The Skye Terrier
An Endangered Breed from the Isle of Skye
The Skye Terrier has an incredibly striking and unique appearance—yet you might never have seen him! That’s because he’s such a rare breed that he is considered ‘at risk.’ His status as endangered is, honestly, hard to believe once you learn about this charming and fascinating breed.
Yet another of Scotland’s plucky terriers, this fellow comes from a land that is truly the stuff of magic and fairy tales. The Isle of Skye—the largest of Scotland’s islands—is characterized by harsh, beautiful terrain. Jagged mountains, lush landscapes, an abundance of waterfalls… this is a bucket-list-worthy destination. Today, it remains a sacred place where the legends of fairies, giants, and kelpies are still told—and it’s the birthplace of this rare breed.
The Skye Terrier’s origins date back to the 14th century, making him the oldest of Scotland’s breeds. Written records do not exist to detail the development of this terrier, but oral traditions alone for the Skye are centuries-old and, not surprisingly, are as steeped in mystery as the island itself.
It has been said that, during the 1500s and 1600s, ships crashed among the treacherous reefs surrounding the Isle of Skye. One theory is that the dogs from those ill-fated vessels made it to shore and subsequently bred with the local terriers. Considering that ships came from all manner of ports and picked up dogs along the way, it is a solid theory that could explain the long, silky coat that sets this breed apart from his closest terrier cousins.
The terriers that were on the island at that time would have developed from a variety of sources, among them, the Vikings. A look at the Swedish Vallhund (whose history can be traced to the Viking era) shows a clear resemblance of body type. Like the Vallhund, the Skye is a compact, solidly-built dog—about twice as long as he is tall.
In his earliest days, the Skye earned a reputation as a tough, working terrier that was adept at tracking the marine and wildlife so abundant on the island, including weasels, badgers, and otters. Strong and with plenty of stamina, the Skye had the agility to work along the rocky cairns and rugged landscape. Some say he is without match in the terrier world, for his ability to tackle rocky terrain, dens, burrows, or even waters where needed.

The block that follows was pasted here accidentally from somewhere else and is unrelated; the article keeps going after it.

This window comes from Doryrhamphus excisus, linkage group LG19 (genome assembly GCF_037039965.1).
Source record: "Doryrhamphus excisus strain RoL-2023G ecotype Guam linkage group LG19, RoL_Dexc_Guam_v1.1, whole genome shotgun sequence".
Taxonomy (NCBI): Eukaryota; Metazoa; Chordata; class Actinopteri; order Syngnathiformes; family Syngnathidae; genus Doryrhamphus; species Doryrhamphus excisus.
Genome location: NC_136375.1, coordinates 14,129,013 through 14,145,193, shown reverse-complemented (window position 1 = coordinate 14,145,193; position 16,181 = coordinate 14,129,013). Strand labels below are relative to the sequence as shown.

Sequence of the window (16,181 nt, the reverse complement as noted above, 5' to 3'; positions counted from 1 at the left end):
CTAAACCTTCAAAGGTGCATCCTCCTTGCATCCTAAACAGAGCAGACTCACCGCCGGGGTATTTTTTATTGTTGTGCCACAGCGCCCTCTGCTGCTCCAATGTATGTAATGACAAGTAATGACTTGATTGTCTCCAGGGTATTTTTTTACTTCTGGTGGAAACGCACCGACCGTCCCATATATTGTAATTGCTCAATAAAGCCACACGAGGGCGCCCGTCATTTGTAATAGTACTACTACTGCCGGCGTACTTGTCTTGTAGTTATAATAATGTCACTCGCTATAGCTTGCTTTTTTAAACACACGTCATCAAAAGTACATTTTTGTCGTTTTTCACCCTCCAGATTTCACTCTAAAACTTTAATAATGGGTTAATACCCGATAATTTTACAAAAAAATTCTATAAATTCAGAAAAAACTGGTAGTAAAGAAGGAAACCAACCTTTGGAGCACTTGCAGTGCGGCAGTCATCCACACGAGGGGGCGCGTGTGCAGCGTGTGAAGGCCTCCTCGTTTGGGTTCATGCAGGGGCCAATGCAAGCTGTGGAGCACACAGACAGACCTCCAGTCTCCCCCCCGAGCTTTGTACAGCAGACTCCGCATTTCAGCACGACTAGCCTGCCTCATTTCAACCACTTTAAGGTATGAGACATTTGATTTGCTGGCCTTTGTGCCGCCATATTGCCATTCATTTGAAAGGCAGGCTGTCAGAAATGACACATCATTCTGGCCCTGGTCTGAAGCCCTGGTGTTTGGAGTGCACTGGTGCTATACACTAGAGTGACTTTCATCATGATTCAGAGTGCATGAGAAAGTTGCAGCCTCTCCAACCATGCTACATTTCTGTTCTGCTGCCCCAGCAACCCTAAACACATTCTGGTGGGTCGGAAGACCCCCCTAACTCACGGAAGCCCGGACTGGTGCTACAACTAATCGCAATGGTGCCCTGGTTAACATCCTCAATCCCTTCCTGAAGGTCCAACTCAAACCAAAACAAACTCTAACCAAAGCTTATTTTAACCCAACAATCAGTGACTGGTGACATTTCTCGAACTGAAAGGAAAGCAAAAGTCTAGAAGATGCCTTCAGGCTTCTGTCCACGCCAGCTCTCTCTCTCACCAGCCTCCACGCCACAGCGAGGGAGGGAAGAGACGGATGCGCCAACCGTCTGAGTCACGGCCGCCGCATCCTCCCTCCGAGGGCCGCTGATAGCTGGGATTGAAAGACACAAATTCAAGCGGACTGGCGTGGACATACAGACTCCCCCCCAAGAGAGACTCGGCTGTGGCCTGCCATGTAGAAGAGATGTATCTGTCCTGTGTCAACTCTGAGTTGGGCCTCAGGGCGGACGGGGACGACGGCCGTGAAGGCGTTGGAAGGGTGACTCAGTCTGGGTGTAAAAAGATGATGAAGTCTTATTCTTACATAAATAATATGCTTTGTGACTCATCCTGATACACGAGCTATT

That double-coat isn’t just beautiful—it’s practical. A harsh outer coat and soft undercoat protects from the inclement weather for which the island is known.
The breed certainly gained some notoriety off-island when it became a favourite of Queen Victoria. A renowned dog-lover, she had Skye Terriers and this led to a boost in their popularity (especially among the aristocracy) during the mid-1800s. Additional interest in the breed came from their depictions in Sir Edwin Landseer’s paintings.
Many are familiar with the tale of Greyfriars Bobby, a terrier who spent 14 years guarding the grave of his beloved owner in 19th-century Scotland. But did you know that Bobby was a Skye Terrier? Bobby, cared for and fed by townsfolk who couldn’t help but love him, remained at his owner’s grave until he passed away in 1872. A commemorative statue remains today– a symbol of the incredible loyalty that Bobby had– and for which all Skyes are known.
The Skye’s popularity extended to North America, and the American Kennel Club (AKC) recognized the breed in 1887. According to the AKC standard, ideal shoulder height is 10 inches for males and 9.5 inches for females. Proportions are strongly emphasized, as the breed is expected to be twice in body length to his shoulder height, so around the 20-inch mark.
His ears may be dropped or naturally upright, and the AKC accepts the breed with a coat in varying shades of black, blue, grey, silver platinum, fawn, or cream colours. Black points on the ears, muzzle, and tip of the tail are desired.
Why the Skye has dropped so significantly in popularity over the years may be as simple as the fact that so few people know of the breed. Some speculate that the long, silky coat is a deterrent as it looks like a lot of work (it really isn’t.) Regardless, the breed is now so rare that the Skye Terrier is considered ‘at risk.’ In 2020, he ranked 183 on the list of 195 breeds registered with the AKC, in terms of popularity.